Career

Mon Purse Founder Lana Hopkins Dishes Out Advice For Female Founders

As she prepares for an exciting new venture, Hopkins says "if cult startups have any advantage, it’s a human quality. Soul is key."

By Emily J. Brooks

Career

As she prepares for an exciting new venture, Hopkins says "if cult startups have any advantage, it’s a human quality. Soul is key."

By Emily J. Brooks

In the age of the internet, if you are not a tech billionaire by 23 something clearly went catastrophically wrong. This notion remains in part responsible for the mid-life crisis hitting at 30, not 40, but it also gives rise to ambition and innovation. It doesn’t discriminate. A good idea executed well becomes a parachute for success. Anyone can build one, and one woman who did was Lana Hopkins. She may not be 23 and she may not be a billionaire, but she is the founder of Mon Purse, a multimillion dollar luxury handbag company re-imagined through the customisation process.

Hopkins’ “ah-ha” moment didn’t arrive while working in print and digital ad sales at News Limited, but instead when building a bear for her nephew at Westfield. After enduring an unsuccessful search for a handbag, she decided to buy her nephew a gift and found herself at a Build-a-Bear workshop creating her own plush toy. “That’s when I realised those two activities were not mutually exclusive,” Hopkins recounts. Why search for the perfect handbag when her perfect handbag was completely different to the woman beside her? Why not create her own? Research followed, along with a trip to a Turkish factory, some self-directed coding and MonPurse was born.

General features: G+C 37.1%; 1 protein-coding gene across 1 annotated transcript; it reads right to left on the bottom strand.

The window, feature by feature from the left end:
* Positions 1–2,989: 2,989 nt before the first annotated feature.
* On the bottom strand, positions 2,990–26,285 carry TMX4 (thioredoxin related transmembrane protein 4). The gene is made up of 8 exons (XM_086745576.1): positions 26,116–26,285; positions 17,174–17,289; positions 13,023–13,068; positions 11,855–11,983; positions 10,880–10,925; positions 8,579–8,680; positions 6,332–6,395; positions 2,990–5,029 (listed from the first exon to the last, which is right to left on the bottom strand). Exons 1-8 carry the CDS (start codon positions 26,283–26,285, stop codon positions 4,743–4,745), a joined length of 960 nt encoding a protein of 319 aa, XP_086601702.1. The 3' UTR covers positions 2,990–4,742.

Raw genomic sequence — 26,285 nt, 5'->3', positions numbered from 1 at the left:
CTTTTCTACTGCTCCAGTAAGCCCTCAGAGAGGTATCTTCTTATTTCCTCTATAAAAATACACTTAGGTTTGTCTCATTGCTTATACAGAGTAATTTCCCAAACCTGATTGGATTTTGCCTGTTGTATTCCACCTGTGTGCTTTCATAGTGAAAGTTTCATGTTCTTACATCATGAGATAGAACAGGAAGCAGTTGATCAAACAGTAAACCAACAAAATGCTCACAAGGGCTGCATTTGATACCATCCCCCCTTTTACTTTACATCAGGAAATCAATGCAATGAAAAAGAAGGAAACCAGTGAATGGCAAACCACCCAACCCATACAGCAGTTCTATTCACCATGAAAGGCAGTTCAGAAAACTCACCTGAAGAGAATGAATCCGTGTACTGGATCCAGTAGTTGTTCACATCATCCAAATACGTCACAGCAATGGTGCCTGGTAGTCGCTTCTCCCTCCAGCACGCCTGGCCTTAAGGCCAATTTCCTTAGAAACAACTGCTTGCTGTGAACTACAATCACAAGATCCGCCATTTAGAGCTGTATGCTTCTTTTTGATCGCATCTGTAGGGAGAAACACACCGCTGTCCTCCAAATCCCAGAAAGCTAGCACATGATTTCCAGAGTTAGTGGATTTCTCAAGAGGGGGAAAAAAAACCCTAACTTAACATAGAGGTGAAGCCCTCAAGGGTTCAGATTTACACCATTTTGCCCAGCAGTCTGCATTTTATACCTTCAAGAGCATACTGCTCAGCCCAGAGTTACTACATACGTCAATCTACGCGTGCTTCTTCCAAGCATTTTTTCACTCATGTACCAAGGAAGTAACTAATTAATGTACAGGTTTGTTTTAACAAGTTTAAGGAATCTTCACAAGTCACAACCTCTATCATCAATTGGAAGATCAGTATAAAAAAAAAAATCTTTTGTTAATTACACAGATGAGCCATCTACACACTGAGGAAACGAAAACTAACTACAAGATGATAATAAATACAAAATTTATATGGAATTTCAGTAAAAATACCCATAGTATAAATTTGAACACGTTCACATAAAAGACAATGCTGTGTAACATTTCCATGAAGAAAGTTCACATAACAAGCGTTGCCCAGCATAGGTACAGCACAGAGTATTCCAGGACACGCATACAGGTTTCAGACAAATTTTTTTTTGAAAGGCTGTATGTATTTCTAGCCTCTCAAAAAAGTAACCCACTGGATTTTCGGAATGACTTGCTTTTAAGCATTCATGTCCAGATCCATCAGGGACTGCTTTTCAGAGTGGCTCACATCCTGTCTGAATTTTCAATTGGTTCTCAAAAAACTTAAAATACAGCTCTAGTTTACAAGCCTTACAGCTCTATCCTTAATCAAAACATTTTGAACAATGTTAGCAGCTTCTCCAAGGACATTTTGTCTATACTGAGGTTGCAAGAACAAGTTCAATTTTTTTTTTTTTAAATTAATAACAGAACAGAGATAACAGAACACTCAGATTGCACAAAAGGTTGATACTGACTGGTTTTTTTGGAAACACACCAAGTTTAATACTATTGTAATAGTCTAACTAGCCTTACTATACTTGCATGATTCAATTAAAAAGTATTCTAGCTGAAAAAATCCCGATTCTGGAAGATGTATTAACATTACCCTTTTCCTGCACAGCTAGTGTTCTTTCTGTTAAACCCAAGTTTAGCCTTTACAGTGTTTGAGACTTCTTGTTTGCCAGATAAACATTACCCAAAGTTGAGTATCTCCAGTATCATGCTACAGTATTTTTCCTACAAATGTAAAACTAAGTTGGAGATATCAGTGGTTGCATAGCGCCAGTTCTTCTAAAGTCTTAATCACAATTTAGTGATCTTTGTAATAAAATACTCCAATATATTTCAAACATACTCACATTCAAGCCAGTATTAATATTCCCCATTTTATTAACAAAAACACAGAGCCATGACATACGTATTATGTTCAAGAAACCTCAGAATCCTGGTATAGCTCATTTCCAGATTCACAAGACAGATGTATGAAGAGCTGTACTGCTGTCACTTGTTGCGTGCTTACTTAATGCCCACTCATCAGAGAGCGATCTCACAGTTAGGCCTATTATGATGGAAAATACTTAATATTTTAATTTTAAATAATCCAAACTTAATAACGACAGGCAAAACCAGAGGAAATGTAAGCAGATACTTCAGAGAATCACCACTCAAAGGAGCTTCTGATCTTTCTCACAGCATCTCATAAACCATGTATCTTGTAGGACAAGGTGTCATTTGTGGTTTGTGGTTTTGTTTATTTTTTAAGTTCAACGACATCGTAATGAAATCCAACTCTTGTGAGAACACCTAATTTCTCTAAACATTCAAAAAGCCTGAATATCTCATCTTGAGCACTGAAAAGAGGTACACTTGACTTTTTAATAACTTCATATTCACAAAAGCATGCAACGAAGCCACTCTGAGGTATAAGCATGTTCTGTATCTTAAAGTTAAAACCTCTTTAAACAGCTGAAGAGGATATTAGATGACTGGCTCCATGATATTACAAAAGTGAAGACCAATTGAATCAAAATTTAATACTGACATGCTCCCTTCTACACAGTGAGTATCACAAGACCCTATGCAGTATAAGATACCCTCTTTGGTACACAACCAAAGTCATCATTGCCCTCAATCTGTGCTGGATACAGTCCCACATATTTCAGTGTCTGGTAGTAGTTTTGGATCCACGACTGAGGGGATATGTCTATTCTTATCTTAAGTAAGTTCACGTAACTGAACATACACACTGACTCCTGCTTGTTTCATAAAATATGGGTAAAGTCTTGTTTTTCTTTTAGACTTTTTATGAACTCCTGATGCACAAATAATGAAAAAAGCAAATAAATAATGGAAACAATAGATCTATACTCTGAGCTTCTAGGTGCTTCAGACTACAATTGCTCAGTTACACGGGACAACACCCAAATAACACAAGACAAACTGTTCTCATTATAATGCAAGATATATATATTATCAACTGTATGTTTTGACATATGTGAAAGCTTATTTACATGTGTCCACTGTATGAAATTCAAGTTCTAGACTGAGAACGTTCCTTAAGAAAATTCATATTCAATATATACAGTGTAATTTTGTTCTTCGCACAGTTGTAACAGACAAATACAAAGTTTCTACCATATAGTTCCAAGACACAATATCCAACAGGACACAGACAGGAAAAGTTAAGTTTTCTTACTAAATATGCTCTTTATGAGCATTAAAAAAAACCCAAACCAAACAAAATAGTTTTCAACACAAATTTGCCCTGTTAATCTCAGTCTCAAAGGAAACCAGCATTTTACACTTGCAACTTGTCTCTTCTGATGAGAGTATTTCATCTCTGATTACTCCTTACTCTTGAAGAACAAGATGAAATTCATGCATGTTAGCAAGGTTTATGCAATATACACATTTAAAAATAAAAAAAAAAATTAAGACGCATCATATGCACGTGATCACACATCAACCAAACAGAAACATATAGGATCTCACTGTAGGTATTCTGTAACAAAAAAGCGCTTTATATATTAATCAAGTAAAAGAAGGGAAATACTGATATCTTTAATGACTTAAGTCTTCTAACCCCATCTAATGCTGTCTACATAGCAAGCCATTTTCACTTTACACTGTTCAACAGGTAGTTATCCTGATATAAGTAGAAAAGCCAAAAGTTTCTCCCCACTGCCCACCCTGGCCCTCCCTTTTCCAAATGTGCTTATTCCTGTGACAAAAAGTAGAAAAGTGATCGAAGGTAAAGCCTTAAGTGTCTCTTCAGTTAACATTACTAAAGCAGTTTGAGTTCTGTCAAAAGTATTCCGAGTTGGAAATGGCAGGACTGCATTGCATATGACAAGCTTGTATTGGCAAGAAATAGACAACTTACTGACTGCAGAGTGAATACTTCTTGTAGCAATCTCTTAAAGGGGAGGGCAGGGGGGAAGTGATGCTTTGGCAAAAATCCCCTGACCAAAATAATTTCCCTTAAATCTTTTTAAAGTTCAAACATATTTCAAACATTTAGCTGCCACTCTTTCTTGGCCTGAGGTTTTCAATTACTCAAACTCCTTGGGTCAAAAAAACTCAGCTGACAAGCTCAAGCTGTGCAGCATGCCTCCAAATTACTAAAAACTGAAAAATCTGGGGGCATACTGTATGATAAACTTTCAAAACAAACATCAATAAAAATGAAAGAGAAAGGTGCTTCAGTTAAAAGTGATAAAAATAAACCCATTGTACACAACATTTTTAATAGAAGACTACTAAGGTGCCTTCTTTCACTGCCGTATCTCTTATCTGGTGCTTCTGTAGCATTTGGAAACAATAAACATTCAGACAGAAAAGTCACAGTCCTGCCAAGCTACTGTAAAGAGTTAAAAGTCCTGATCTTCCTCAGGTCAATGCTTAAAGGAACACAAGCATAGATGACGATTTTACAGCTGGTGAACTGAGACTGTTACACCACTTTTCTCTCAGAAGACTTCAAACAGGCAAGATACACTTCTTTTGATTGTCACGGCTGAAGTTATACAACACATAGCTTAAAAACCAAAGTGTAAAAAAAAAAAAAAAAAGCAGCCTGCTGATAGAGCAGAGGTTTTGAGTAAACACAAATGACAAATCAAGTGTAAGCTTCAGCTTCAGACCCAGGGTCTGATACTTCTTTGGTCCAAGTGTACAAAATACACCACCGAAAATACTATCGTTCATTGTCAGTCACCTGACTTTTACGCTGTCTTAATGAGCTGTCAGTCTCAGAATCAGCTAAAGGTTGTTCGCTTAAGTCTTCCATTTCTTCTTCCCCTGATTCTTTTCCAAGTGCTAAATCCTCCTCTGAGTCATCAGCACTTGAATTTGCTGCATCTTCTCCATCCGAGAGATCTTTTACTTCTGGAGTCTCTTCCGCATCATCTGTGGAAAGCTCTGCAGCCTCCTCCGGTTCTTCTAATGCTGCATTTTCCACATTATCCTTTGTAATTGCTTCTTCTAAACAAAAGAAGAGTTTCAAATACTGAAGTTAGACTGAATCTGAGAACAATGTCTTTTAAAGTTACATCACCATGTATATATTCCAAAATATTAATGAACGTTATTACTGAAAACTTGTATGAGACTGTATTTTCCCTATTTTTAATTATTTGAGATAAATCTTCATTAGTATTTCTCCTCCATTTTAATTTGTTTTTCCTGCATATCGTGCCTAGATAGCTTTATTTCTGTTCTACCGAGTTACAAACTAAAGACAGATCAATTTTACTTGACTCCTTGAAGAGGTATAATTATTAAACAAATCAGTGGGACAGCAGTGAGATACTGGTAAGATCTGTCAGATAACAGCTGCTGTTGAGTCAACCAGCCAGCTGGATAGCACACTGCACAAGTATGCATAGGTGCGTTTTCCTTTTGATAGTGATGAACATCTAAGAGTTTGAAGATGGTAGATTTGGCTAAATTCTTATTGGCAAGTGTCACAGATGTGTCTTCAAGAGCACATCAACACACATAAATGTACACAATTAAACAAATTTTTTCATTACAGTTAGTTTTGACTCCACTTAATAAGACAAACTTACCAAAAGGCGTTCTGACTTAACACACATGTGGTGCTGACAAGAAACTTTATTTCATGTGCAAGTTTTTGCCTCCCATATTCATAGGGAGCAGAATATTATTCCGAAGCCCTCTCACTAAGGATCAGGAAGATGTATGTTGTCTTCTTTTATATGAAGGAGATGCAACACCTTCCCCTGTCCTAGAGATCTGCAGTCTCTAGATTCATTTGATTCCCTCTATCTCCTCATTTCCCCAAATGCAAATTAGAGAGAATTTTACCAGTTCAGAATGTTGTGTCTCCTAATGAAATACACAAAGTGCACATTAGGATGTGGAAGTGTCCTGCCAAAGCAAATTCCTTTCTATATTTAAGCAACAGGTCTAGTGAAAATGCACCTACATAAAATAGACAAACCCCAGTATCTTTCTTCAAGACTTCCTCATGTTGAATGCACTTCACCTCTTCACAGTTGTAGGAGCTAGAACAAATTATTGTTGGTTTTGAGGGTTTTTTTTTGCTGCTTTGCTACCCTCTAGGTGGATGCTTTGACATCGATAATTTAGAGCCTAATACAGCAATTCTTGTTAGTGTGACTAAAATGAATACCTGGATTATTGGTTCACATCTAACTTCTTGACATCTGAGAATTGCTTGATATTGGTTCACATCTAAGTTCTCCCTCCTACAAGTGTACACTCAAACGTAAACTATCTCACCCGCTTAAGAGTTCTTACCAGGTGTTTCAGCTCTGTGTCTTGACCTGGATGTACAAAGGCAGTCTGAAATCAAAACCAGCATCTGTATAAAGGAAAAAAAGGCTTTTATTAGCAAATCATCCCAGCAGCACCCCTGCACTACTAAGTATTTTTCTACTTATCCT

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“If cult startups have any advantage, it’s a human quality. Soul is key,” says Hopkins. “Consumers want to buy from brands where they can see their own reflections. If you have no soul, they won’t see theirs in your company. Millennials shop differently, and align their wallets with their values. You have to stand for something now.” Hopkins believes your strategy also needs to be as firm as your purpose, with the two creating a solid foundation for any company. “Be clear about the problem you are solving, know your venture’s purpose and stay true to that. This will allow you to build a team of people who are genuinely aligned with the core purpose. Remember the beginning defines the end.”

“Your mission, values and vision are not going to suit everyone and that’s OK,” says Hopkins. “Don’t hire blindly. It’s crucial to vet your stakeholders as meticulously as they vet you and your company. This process allows you to establish the right team for your startup, agree on and set clear goals, then ensure all stakeholders are accountable for their key areas of responsibility. But it doesn’t stop with key stakeholders. It extends to every team member in your business. We consistently attracted talented, like-minded people at Mon Purse and were fortunate to have some of the most supportive and intelligent shareholders, some of whom I am fortunate to call friends. Yet in hindsight, I would have ensured the due diligence was extended more broadly, and clear operational and financial metrics were set in place to ensure the purpose I believed in was executed. Sometimes, even if you have a clear purpose, stakeholders can drive it in a different direction if their motives are different. It is imperative to do your due diligence and check the previous history of all stakeholders (both executive and non-executive). Also gain an understanding of their goals and vision to ensure you share the same north star. Further to that, seek sound legal advice when executing any legal agreements – the investment is well worth it.

You’ve hit the glass ceiling. And our paywall.

Help us smash it by becoming a Future Woman for as little as $4 a month.

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